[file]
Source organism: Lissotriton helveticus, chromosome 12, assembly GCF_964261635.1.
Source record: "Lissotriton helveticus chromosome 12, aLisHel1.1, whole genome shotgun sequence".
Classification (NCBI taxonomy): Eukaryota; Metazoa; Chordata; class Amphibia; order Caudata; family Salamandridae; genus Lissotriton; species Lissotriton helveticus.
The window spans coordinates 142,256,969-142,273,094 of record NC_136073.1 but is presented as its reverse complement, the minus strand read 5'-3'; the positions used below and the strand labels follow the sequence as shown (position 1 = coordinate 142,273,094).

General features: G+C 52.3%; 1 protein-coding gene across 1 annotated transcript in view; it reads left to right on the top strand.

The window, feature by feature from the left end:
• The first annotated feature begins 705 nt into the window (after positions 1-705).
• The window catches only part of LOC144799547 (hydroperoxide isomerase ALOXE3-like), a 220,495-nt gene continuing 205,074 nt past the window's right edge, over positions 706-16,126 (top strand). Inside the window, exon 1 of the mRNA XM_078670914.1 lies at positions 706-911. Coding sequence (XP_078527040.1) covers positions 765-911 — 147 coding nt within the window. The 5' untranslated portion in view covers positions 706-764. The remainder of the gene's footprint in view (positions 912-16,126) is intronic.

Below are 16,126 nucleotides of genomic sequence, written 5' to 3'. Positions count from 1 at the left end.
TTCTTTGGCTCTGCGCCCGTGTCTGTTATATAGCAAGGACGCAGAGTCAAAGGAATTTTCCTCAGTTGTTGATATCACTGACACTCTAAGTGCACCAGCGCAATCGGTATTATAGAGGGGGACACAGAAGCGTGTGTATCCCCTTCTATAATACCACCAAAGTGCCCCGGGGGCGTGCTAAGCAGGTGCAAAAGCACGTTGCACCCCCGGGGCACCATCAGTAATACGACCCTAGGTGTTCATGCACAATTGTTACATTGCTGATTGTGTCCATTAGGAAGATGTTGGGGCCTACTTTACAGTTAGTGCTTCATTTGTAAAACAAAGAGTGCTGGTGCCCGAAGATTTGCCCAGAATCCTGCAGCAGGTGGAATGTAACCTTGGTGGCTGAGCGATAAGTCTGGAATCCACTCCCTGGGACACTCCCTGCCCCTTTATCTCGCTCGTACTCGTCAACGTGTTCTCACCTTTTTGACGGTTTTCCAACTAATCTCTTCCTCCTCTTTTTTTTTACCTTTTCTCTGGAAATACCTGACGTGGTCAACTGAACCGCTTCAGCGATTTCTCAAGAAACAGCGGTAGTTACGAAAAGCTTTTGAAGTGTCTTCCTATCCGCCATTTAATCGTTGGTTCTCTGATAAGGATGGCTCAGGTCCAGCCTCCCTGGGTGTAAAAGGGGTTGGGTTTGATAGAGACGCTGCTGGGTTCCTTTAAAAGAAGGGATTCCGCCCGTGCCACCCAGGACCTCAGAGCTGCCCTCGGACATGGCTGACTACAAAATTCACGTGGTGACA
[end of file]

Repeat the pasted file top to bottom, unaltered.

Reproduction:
Source organism: Lissotriton helveticus, chromosome 12, assembly GCF_964261635.1.
Source record: "Lissotriton helveticus chromosome 12, aLisHel1.1, whole genome shotgun sequence".
Classification (NCBI taxonomy): Eukaryota; Metazoa; Chordata; class Amphibia; order Caudata; family Salamandridae; genus Lissotriton; species Lissotriton helveticus.
The window spans coordinates 142,256,969-142,273,094 of record NC_136073.1 but is presented as its reverse complement, the minus strand read 5'-3'; the positions used below and the strand labels follow the sequence as shown (position 1 = coordinate 142,273,094).

General features: G+C 52.3%; 1 protein-coding gene across 1 annotated transcript in view; it reads left to right on the top strand.

The window, feature by feature from the left end:
• The first annotated feature begins 705 nt into the window (after positions 1-705).
• The window catches only part of LOC144799547 (hydroperoxide isomerase ALOXE3-like), a 220,495-nt gene continuing 205,074 nt past the window's right edge, over positions 706-16,126 (top strand). Inside the window, exon 1 of the mRNA XM_078670914.1 lies at positions 706-911. Coding sequence (XP_078527040.1) covers positions 765-911 — 147 coding nt within the window. The 5' untranslated portion in view covers positions 706-764. The remainder of the gene's footprint in view (positions 912-16,126) is intronic.

Below are 16,126 nucleotides of genomic sequence, written 5' to 3'. Positions count from 1 at the left end.
TTCTTTGGCTCTGCGCCCGTGTCTGTTATATAGCAAGGACGCAGAGTCAAAGGAATTTTCCTCAGTTGTTGATATCACTGACACTCTAAGTGCACCAGCGCAATCGGTATTATAGAGGGGGACACAGAAGCGTGTGTATCCCCTTCTATAATACCACCAAAGTGCCCCGGGGGCGTGCTAAGCAGGTGCAAAAGCACGTTGCACCCCCGGGGCACCATCAGTAATACGACCCTAGGTGTTCATGCACAATTGTTACATTGCTGATTGTGTCCATTAGGAAGATGTTGGGGCCTACTTTACAGTTAGTGCTTCATTTGTAAAACAAAGAGTGCTGGTGCCCGAAGATTTGCCCAGAATCCTGCAGCAGGTGGAATGTAACCTTGGTGGCTGAGCGATAAGTCTGGAATCCACTCCCTGGGACACTCCCTGCCCCTTTATCTCGCTCGTACTCGTCAACGTGTTCTCACCTTTTTGACGGTTTTCCAACTAATCTCTTCCTCCTCTTTTTTTTTACCTTTTCTCTGGAAATACCTGACGTGGTCAACTGAACCGCTTCAGCGATTTCTCAAGAAACAGCGGTAGTTACGAAAAGCTTTTGAAGTGTCTTCCTATCCGCCATTTAATCGTTGGTTCTCTGATAAGGATGGCTCAGGTCCAGCCTCCCTGGGTGTAAAAGGGGTTGGGTTTGATAGAGACGCTGCTGGGTTCCTTTAAAAGAAGGGATTCCGCCCGTGCCACCCAGGACCTCAGAGCTGCCCTCGGACATGGCTGACTACAAAATTCACGTGGTGACA